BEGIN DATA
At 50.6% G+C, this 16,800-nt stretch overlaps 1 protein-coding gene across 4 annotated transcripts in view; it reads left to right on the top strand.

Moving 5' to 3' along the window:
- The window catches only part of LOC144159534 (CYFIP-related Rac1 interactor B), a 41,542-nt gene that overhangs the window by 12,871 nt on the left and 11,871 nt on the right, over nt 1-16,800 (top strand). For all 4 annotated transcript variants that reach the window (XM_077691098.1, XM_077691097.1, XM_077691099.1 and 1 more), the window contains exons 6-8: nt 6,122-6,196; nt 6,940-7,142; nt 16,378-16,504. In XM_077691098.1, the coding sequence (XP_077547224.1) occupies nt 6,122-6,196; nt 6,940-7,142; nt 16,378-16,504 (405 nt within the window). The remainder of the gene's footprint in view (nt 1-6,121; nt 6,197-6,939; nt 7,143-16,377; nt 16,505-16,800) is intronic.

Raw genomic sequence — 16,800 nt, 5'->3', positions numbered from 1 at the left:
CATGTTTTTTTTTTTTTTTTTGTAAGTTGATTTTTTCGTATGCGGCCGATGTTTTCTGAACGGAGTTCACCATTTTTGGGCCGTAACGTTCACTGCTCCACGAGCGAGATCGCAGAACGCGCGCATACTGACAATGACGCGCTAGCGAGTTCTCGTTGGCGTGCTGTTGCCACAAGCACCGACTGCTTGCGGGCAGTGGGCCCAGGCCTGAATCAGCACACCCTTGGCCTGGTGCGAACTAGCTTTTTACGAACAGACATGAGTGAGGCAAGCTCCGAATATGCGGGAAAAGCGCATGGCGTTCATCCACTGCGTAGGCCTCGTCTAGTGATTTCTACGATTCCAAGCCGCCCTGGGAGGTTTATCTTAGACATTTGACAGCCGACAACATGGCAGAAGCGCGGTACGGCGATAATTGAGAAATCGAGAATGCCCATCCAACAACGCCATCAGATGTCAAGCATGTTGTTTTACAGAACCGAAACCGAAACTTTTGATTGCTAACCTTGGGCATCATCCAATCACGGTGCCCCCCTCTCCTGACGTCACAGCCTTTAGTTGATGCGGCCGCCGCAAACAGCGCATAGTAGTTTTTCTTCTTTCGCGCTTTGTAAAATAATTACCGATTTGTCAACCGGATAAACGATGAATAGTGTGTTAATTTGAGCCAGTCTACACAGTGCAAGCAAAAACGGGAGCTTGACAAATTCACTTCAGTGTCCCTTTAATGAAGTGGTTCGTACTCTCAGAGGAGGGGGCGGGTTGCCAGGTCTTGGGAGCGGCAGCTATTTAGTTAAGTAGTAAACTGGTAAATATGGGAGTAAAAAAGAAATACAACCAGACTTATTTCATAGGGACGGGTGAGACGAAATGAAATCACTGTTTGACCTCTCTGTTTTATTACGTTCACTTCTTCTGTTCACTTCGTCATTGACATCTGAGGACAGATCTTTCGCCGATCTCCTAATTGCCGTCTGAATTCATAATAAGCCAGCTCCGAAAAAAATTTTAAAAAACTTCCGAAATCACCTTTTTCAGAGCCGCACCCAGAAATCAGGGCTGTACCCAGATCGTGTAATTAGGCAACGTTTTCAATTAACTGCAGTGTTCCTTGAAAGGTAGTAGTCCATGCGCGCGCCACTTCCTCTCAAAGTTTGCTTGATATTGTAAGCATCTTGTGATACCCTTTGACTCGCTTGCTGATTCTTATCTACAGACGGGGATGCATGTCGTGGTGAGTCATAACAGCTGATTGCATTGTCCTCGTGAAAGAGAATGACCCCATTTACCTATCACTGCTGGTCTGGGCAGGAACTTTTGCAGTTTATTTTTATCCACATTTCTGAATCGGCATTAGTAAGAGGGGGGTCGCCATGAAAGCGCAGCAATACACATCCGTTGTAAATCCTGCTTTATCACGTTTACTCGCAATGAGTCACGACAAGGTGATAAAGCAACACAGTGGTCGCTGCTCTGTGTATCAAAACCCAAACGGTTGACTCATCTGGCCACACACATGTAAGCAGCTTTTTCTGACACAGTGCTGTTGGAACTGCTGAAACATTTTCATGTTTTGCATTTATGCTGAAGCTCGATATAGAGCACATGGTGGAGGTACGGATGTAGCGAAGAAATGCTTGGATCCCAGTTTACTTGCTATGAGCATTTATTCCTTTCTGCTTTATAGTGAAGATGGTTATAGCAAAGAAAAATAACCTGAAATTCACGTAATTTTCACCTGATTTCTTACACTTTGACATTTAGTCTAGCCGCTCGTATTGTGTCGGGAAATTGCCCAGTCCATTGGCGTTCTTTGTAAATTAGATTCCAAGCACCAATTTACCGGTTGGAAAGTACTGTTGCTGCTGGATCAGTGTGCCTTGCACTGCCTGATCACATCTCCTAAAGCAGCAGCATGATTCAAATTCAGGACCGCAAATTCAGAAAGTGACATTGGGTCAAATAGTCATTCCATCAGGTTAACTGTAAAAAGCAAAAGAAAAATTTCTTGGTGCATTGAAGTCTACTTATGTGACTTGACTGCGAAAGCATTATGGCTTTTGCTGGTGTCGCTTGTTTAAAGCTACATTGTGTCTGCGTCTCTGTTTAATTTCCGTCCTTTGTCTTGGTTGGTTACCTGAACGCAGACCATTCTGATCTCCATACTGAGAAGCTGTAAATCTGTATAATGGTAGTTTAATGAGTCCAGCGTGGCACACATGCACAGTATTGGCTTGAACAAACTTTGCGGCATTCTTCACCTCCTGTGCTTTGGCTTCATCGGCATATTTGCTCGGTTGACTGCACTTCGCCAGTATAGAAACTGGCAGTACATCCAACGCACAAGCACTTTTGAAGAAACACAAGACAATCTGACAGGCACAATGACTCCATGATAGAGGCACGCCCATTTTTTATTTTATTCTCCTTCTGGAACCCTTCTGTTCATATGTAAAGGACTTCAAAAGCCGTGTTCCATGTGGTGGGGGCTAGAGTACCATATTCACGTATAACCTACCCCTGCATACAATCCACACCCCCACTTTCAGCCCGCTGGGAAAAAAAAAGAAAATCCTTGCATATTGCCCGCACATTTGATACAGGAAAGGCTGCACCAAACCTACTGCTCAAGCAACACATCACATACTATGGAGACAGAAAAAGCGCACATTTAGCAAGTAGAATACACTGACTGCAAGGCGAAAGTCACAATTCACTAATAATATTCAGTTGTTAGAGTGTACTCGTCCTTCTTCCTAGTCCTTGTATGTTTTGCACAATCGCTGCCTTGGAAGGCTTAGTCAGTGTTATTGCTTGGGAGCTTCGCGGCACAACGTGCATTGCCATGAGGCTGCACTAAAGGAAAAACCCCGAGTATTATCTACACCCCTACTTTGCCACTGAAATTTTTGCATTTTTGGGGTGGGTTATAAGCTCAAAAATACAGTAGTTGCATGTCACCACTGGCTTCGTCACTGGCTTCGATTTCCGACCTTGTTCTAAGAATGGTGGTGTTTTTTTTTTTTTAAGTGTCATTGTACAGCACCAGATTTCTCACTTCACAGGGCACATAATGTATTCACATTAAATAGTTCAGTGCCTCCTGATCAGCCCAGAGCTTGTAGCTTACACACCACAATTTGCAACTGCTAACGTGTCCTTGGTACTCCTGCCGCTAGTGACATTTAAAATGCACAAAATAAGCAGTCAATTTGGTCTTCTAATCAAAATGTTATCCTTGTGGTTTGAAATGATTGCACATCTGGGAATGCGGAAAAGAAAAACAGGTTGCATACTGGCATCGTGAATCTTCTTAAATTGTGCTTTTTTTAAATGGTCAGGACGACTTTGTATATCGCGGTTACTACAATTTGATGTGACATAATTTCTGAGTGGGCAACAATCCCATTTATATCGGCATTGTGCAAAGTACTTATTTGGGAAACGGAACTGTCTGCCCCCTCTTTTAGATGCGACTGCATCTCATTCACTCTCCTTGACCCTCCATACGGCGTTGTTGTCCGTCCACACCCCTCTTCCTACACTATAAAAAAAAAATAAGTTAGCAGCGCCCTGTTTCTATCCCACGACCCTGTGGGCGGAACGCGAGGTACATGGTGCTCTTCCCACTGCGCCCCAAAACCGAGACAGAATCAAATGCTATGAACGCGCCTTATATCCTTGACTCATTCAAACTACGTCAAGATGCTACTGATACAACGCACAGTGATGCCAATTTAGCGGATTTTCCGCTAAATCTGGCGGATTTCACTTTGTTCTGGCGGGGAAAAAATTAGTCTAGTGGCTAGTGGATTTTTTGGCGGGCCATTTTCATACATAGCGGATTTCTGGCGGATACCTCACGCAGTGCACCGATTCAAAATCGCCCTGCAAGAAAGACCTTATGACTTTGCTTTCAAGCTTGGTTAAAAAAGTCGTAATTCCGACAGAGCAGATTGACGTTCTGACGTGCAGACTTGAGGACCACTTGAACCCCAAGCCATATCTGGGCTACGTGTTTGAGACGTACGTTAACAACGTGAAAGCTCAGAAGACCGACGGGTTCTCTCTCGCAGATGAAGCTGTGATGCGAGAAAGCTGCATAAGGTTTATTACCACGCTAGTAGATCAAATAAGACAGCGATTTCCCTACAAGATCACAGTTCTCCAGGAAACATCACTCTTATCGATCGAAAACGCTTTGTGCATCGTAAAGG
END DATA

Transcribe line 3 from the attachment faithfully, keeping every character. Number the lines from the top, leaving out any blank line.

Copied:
- The window catches only part of LOC144159534 (CYFIP-related Rac1 interactor B), a 41,542-nt gene that overhangs the window by 12,871 nt on the left and 11,871 nt on the right, over nt 1-16,800 (top strand). For all 4 annotated transcript variants that reach the window (XM_077691098.1, XM_077691097.1, XM_077691099.1 and 1 more), the window contains exons 6-8: nt 6,122-6,196; nt 6,940-7,142; nt 16,378-16,504. In XM_077691098.1, the coding sequence (XP_077547224.1) occupies nt 6,122-6,196; nt 6,940-7,142; nt 16,378-16,504 (405 nt within the window). The remainder of the gene's footprint in view (nt 1-6,121; nt 6,197-6,939; nt 7,143-16,377; nt 16,505-16,800) is intronic.